For this new two-disc “Legacy Series” release, The Deer Hunter gets a few supplements. On DVD One, we find an audio commentary with cinematographer Vilmos Szigmond and film journalist Bob Fisher. Both chat together for this running, screen-specific discussion. Fisher acts as an interviewer as he questions Szigmond about the movie. Other than praise, he doesn’t present his own thoughts or any interpretation of the film. He shows an iffy knowledge of various matters; he doesn’t know who actor John Cazale is, and he asks odd questions such as whether a scene was shot in Pittsburgh or in Pennsylvania.
Actually, the more I listened to the commentary, the less impressive Fisher became. He often asks Szigmond to tell us what’s happening in the movie, and that leads to a lot of simple narration of the flick. He also sometimes doesn’t understand basic aspects of the story, and I occasionally questioned whether he’d ever seen the film! At times, Fisher helps prod Szigmond and gets him to chat, but usually he annoyed me with his inane questions.
As expected, Szigmond presents many notes about his job. He goes over camera angles, his love of the anamorphic format and framing, lighting and various photographic techniques. Szigmond also gets into his collaboration with director Michael Cimino, working with actors and extras, locations and issues connected to them, rehearsal and improvisation, the use of archival footage, and other production topics. He’s surprisingly tolerant of Fisher’s pointless queries; I’d have bopped the guy in the nose before too long.
Szigmond offers enough good information to make this commentary useful, at least for a while. Dead air starts to dominate in the film’s second half, and Fisher’s questions get even dumber. Some decent notes still emerge during the final 90 minutes, but the best material pops up prior to that.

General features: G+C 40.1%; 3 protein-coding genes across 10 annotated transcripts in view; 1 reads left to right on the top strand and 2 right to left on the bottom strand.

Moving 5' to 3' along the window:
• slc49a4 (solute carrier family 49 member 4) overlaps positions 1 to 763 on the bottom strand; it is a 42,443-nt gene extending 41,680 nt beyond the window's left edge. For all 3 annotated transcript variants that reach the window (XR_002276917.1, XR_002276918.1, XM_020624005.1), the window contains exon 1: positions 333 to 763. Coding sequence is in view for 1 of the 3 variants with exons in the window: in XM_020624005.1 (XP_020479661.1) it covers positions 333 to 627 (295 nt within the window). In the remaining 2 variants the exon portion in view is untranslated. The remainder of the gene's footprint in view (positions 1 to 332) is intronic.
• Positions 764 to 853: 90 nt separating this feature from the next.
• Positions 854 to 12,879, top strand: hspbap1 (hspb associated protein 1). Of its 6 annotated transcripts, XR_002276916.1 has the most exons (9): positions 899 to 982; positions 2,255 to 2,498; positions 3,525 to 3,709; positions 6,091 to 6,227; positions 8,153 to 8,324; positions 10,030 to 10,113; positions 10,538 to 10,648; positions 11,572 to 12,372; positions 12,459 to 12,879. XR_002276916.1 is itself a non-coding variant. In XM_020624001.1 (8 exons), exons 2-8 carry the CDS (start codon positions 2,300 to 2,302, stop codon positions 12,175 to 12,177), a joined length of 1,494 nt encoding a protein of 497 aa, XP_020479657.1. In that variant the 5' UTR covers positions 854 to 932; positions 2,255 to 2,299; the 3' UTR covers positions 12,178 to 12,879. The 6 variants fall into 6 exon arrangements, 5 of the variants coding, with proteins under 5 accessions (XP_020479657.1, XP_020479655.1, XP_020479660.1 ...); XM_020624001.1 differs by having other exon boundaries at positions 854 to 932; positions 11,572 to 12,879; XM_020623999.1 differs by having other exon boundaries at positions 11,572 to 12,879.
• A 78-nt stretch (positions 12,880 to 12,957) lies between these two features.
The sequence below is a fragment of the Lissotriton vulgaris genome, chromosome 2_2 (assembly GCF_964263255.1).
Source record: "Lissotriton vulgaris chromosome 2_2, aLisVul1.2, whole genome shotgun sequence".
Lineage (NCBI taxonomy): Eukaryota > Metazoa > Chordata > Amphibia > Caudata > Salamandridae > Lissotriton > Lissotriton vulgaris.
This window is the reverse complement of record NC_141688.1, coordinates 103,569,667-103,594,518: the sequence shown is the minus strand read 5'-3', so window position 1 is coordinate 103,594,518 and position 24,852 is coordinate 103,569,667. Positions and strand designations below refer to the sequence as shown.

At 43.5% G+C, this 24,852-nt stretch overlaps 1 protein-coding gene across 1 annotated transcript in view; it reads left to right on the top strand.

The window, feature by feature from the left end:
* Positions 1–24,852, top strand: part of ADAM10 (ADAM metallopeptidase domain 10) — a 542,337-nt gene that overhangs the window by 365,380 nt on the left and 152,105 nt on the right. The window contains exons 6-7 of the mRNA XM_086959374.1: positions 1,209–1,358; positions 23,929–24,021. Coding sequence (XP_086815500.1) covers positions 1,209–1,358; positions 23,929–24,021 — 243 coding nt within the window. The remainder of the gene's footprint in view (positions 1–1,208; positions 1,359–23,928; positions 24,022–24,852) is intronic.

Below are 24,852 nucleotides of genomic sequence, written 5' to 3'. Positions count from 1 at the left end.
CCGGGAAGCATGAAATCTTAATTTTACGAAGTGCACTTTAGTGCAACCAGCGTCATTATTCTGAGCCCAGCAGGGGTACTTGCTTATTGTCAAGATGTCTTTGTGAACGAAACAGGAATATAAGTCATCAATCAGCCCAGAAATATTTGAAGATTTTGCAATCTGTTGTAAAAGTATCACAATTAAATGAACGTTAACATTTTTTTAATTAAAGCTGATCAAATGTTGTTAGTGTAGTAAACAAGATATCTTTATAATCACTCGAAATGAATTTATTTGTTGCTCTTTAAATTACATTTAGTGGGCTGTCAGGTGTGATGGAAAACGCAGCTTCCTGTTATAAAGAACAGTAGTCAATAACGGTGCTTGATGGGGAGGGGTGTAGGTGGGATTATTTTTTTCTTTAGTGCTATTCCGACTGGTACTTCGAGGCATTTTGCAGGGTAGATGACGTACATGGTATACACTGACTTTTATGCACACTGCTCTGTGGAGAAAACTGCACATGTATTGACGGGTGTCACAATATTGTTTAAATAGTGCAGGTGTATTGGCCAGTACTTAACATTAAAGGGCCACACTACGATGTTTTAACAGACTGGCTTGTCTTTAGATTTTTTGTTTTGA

Moving to DVD Two, the main attraction comes from a collection of Extended and Deleted Scenes. These last a total of 16 minutes and 56 seconds. To call them “extended” or “deleted” seems a bit misleading, as they’re really in the category of alternate takes. We see many stabs at the Russian roulette scenes plus a couple of others. It’s reasonably interesting to see the actors work through the pieces, but don’t expect any real cut sequences, as these all resemble material in the final film.
In addition to the film’s trailer, we get some fine text production notes. And that’s it! They added a second disc for a trailer, some text and less than 17 minutes of alternate takes? That makes little sense to me; this is the most superfluous DVD Two I’ve seen in quite some time.
While The Deer Hunter is viewed with high regard by many, it did little for me. The film was too long and lacked strong characterizations; too much of the movie seemed like self-indulgent artistry. The DVD provides very good picture plus pretty solid audio. The supplements are decidedly lackluster; despite a clueless interviewer, the audio commentary has some good information, but the second disc is nearly useless.
I don’t like The Deer Hunter so I can’t recommend it as a blind buy; a rental would be worthwhile for those who like to see Oscar-winning flicks, though. Fans of the movie will definitely want to grab this “Legacy Series” release. Despite disappointing extras, it radically improves the picture quality of the original DVD, and that makes it worthwhile even for those who own the prior disc.